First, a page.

Yellowstone is just north of Teton where we spend 2 full days exploring. The scenery is like nothing we have seen to this point. Geysers blowing streams of water setting off steam that floods the road and smells like eggs. Yellowstone is a land built from thermal activity and the evidence is everywhere. Pools of deep blue bubbling water surrounded by rings of gold, deep green and bronze. It doesn’t look real. A tourist walking next to us must be thinking the same thing as he sticks his finger in the water to confirm, yep that’s really hot water. Ah, don’t you just love the idiot tourist. The ones who seem to miss all the flashy warning signs. They miss the rangers saying please stay on the trail and away from wild life. They miss the friendly reminders that are posted On every roadway, slow down bison area. We were right in the bison area when a car jam stops us and in the distance we can see the herd clogging the road. This is one time I don’t mind being stopped in traffic. For the most part people are curious and respectful. Not just for the animals, but for others who want to get a better view and perfect shot (camera not gun). So people slowly move ahead to let others see. Then there goes the idiot, with his professional camera strapped around his neck, out of his car walking toward the herd. As if these huge creatures are not close enough, this guy wants to feel the bison breath. Colin and I are watching this unfold and praying that the bison takes him out. We are hoping for the image on the warning poster of the man flying through the air from the hoist of a bison’s horns. Go on buddy, get closer we whisper. And we know others are thinking the same thing. He gets his shot and seems to also get the herd on a good day, they don’t pay him any mind, damn. You might be wondering what is the difference between the idiot tourist and me wanting to see bear. The difference is I am not breaking any rules and have not left any of the items on the list outside…yet.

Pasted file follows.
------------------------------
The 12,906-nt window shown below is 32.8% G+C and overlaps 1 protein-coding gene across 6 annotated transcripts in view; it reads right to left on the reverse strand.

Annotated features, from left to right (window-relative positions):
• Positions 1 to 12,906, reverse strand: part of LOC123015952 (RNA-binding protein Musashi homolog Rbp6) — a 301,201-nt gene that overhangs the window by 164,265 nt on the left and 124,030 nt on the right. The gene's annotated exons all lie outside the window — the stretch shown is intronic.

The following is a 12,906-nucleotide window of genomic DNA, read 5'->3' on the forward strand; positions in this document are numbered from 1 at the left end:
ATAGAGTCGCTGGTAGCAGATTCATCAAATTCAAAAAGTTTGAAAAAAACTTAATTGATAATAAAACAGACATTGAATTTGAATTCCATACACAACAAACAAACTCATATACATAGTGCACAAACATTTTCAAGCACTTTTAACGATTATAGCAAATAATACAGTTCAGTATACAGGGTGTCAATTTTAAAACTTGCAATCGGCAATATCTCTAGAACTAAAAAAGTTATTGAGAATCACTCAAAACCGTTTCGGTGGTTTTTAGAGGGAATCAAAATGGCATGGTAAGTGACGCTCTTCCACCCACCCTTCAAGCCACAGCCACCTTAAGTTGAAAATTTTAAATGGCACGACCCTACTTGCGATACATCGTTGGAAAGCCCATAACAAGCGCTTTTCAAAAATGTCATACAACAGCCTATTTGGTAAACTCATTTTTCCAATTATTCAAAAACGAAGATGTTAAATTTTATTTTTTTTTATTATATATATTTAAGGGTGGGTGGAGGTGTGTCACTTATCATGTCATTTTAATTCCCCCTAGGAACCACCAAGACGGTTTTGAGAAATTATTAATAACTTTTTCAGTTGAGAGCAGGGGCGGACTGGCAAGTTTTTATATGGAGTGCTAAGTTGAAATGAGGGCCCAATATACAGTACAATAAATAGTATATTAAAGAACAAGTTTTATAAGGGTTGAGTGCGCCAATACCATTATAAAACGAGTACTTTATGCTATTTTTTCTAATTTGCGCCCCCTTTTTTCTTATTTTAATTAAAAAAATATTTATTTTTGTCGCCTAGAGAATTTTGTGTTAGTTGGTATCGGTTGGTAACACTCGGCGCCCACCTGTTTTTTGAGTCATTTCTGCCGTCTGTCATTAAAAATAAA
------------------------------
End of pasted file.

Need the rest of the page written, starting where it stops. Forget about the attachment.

From the geysers we stroll through the grand canyon of Yellowstone with water falls crashing over 134 feet down sending mist in the air and water rushing down the river. There are still signs of the forest fire of 88 that swept through leaving branchless trees that poke out like sticks between the lodge pole pine trees that cover most of the mountain surface. Huge prairie fields take up the spaces in between and we scan the land for movement. The sun begins to set and we are on a winding road which traces Yellowstone river. Cars stopped ahead and I see two elk posing for a picture. They are laying on a patch of grass in the river and perched up to show their young rack and everyone is staring more than taking pictures. The elk scan the crowd but don’t move and we are all excited. Yes, Yellowstone you are amazing. Ps still no bear sighting.